What is Net-Zero?

Net-zero emissions means achieving overall balance between the amount of greenhouse gas emissions produced and those removed from the atmosphere.

For decades, the UN has worked to bring countries to the table to achieve this ambition through the “Conference of the Parties” [COP]. COP26 president, the UK, is working this November with every nation to reach agreement on how to tackle this challenge. Australia’s plan going into COP26 is seen as underwhelming in comparison to other attendees.

The graphic below illustrates how much work Australia has to do.

Sources: National Public Utilities Council, Motive Powers, Visual Capitalist


How do we get there?

Natural initiatives include planting trees, whilst technological methods include carbon capture, or investment in clean renewable energy projects. In Australia, these include solar, wind, nuclear and hydrogen projects.


Disparities in policy and performance indicators between nations and states within Australia impede the implementation of global and national efforts. For example, the Electric Vehicle Program illustrated the variation in individual state’s goals with South Australia’s objectives being different to those of Victoria and New South Wales, illustrating a lack of collaboration.

How will Digital Twinning Australia contribute?

Digital Twinning Australia’s platform can help mitigate this disparity by collecting, curating and contextually visualising real time and historic data from any source to enable better decision making as the net-zero strategies unfold.

Many companies around the world have investigated digital technologies in efforts to utilise data and technology to reduce emissions:

  • EY’s white paper has indicated that the adoption of a digital twin could reduce real estate operating costs by up to 35%, whilst decreasing carbon emissions and creating a healthier workplace.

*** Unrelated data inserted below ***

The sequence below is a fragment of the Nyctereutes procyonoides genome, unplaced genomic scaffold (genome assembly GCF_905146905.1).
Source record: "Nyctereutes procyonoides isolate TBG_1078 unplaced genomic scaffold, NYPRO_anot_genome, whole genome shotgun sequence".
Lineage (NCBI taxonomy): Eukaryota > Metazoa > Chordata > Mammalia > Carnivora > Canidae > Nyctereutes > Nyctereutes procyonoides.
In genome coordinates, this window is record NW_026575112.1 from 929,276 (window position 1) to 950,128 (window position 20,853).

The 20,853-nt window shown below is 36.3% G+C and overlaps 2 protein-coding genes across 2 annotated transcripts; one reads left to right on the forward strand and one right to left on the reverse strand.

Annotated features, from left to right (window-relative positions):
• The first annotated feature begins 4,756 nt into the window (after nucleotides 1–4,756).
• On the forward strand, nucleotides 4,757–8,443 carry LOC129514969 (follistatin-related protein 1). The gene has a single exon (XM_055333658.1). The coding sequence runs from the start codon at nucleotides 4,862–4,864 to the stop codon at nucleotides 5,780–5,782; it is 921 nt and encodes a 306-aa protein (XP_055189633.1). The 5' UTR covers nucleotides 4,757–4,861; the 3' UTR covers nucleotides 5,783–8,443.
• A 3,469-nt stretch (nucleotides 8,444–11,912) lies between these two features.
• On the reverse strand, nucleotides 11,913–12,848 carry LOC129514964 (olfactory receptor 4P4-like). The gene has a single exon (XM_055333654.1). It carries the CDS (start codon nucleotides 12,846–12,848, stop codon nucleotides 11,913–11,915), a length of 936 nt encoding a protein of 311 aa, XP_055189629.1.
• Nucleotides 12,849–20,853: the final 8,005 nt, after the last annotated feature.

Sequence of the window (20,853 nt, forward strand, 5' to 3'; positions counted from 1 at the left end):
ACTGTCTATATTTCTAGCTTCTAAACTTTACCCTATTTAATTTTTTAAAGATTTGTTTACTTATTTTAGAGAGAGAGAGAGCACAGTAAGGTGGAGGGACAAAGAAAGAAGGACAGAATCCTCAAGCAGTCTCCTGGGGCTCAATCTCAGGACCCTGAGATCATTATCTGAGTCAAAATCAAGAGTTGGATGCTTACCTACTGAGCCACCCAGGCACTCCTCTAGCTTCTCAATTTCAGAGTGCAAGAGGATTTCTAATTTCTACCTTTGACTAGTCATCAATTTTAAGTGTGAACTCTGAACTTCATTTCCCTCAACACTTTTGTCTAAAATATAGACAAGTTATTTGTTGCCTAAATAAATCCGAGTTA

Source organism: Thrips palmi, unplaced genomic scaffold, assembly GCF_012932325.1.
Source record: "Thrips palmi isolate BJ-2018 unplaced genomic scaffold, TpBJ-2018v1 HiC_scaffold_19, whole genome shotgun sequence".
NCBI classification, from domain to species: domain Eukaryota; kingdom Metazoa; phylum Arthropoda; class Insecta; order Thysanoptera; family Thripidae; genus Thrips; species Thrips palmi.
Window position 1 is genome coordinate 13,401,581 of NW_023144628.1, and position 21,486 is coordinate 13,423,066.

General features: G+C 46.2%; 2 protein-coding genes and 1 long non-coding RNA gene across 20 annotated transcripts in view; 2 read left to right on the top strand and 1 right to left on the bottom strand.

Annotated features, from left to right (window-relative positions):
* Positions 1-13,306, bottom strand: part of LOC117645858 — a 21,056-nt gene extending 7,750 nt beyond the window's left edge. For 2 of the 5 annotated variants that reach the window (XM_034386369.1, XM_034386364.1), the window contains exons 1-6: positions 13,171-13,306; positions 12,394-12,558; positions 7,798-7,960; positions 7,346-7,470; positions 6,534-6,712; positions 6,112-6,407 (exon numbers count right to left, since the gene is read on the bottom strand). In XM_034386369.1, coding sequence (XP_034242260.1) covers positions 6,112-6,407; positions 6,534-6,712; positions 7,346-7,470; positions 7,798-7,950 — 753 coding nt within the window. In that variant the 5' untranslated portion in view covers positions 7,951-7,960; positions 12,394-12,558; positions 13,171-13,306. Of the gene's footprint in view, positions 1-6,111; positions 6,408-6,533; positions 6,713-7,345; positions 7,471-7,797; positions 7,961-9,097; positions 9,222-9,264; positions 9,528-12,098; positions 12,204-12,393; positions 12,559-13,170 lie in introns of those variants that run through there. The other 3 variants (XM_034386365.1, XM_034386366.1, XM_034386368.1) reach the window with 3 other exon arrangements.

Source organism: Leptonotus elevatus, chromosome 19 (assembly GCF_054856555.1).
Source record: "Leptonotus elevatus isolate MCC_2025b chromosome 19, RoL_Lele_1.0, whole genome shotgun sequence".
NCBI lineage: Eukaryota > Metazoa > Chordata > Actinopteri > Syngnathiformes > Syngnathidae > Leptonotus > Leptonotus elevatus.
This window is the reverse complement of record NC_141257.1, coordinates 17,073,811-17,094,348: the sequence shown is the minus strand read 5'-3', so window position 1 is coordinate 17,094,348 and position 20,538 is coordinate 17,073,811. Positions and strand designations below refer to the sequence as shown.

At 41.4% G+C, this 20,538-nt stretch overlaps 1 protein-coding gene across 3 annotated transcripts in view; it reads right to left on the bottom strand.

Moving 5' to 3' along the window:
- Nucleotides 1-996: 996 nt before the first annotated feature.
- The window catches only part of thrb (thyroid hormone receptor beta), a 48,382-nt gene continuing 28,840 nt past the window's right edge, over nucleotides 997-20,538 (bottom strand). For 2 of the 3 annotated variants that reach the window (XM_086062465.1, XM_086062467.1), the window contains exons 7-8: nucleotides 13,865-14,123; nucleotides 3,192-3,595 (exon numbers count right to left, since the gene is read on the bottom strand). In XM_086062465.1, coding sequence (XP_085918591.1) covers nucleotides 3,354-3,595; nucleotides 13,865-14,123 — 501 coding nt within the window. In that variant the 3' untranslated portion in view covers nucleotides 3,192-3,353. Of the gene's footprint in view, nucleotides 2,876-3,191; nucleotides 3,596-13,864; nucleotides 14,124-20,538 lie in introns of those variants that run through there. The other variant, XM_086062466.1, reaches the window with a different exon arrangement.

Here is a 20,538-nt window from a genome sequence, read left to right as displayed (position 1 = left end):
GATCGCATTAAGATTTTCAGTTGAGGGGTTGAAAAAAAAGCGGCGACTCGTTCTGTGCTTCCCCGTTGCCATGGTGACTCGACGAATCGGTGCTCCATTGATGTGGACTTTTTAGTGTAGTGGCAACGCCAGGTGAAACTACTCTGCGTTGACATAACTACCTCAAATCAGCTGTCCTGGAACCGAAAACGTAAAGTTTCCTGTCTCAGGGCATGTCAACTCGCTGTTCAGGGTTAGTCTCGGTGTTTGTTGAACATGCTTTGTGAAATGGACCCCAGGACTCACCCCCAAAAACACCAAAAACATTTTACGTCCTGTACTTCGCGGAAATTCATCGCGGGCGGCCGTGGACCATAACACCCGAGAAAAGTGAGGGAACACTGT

• Google’s Nest Learning Thermostat pairs digital models to heating and cooling systems with IoT sensors, creating HVAC systems that respond to room temperature, humidity, usage patterns, optimising energy usage.
  • Singapore’s Nangyang Technological University has used a digital model to cut the university’s energy consumption by 21% across 200 of its buildings, and is further expected to reduce up to 31% with performance monitoring.
  • Arup’s Japan office uses a virtual live model to collect data through sensors to monitor temperature, humidity, CO2 levels, and artificial intelligence to recognise human emotions and thus improve employee satisfaction. The model can also track occupancy patterns to maximise value.
  • Kognitwin is a virtual representation that provides open access to all data from the asset in one place through a virtual, customisable dashboard which allows the company to monitor their net zero emissions targets.
  • Dezeen has found that carbon footprint of new buildings and structures can be lowered by optimising the energy efficiency of the construction process, through tracking and control of supply chains to reduce embodied carbon.

Australia must employ technologies like Digital Twinning to strategically map out a pathway and accurately track its progress in order to achieve its 2050 net zero emissions commitment.

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